Our final day began bright and early. TitaniumAmy had a whole body dexa scan. It was kind of cool. As she lay still, this machine moved both the table and the scanner into different positions to record bone density. This application of dexa scanning is only being used for research right now, so she’s truly a pioneer here…and all she had to do was lie still for about 5 minutes, including prep time! [UPDATE: Just got an email from NIH that said that these results were back and are extremely beneficial to research – and that as a result TitaniumAmy will be helping many people. #hero]
Following the test, we headed back to the Inn where the first order of business was to snip off the NIH wristband – patient no more – and sleep!! And, with that we switched from hospital mode to family mode! After napping, we took a Metro to DC, where staffers from the office of our Congresswoman, Mimi Walters, took us on a private tour of the Capitol. And, by private, I mean we got to go to areas I never even knew existed! Such a beautiful building and so full of history.
It was especially fun to go down onto the House floor and sit in the seats and touch the podium and hear about some of the security features (and I’m sure there are many we didn’t hear about). The highlight was going out on the Speaker’s balcony outside the offices of the Speaker of the House. The aides were young and enthusiastic – perfect for seeing DC with new eyes.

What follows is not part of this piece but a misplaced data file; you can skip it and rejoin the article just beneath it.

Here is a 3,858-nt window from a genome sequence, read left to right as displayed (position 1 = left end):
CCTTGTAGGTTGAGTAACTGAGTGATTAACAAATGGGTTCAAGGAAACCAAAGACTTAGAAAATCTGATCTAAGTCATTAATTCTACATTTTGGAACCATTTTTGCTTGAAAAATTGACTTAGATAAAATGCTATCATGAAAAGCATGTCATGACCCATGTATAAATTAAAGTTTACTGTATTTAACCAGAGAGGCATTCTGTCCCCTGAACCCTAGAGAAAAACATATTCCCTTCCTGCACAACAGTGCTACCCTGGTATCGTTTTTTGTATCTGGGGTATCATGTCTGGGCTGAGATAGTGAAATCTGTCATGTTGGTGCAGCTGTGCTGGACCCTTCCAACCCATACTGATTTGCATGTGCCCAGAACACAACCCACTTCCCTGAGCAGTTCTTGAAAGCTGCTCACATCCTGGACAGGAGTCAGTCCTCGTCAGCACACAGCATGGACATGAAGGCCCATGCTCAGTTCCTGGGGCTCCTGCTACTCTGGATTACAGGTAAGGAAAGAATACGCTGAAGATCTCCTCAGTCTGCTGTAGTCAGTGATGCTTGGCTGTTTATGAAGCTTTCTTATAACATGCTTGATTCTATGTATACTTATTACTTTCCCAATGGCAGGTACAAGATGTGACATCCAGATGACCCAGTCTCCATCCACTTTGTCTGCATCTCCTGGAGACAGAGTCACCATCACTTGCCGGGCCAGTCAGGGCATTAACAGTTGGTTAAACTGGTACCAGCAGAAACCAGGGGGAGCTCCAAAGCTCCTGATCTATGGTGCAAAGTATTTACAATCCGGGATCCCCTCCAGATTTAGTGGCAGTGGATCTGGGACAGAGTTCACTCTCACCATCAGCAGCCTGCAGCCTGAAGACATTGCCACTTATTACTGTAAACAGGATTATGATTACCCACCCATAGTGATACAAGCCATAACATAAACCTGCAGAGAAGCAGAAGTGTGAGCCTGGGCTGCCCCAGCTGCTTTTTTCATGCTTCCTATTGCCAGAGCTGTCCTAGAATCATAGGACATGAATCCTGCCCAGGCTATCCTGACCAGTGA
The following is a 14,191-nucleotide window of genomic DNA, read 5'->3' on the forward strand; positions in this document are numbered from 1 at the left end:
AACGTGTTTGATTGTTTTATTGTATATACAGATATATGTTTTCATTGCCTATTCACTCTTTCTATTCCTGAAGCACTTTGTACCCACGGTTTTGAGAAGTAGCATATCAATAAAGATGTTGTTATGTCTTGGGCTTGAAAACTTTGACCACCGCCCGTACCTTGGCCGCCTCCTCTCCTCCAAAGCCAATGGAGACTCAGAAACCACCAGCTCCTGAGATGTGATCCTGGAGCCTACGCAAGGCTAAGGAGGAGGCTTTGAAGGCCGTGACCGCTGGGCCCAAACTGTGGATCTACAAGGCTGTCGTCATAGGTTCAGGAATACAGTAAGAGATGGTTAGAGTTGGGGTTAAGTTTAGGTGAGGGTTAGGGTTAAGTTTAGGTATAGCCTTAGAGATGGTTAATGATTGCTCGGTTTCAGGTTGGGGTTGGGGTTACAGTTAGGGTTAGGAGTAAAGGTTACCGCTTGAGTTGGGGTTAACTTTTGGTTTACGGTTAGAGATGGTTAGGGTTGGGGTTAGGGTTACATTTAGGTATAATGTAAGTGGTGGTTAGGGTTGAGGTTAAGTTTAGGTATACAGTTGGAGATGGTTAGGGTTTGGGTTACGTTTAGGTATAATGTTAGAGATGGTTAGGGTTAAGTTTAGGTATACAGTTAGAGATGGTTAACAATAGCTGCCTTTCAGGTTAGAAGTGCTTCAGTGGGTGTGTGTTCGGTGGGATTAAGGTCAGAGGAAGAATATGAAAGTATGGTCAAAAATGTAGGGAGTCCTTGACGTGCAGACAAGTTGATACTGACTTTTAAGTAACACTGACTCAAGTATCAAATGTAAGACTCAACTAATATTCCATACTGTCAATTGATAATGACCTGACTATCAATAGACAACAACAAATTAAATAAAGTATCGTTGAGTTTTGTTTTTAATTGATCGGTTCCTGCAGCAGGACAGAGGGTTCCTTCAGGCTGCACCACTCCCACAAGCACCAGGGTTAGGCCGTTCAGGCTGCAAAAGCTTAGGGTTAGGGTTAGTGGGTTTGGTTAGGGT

Just because I was proud…when we saw the statue of Rosa Parks back inside, Amy pointed out that she was not the first or only Black woman to refuse to sit. She told us about a teenager who was considered a “hothead” who was arrested for the same offense months earlier. To be honest, I thought TitaniumAmy was confused, but I stand corrected. Claudette Colvin was not chosen to be the one history remembered, but her story is fascinating – look it up!
A few final notes… We are officially done with our NIH experience, though have been told they’d like us back at some point to see opthamology and neurology. We do not know when that might happen, but of course if it does, we’ll keep you updated. We got most of the results of tests while we were there – some the moment the test finished! – but some we will wait for at home. Other things we are waiting for are our own UV meter and materials to start covering windows of home and cars…and of course Amy herself. It will be a learning curve. And, finally, next week we will be visiting Children’s Hospital LA to talk with the bone specialist regarding what we’re going to do about that femur.
We want you to know how much we appreciate all of the support we have received. Our girl is rare, but friends having friends willing to stand by our side through all the ups and downs of a journey like this are even rarer. Thank you so much!!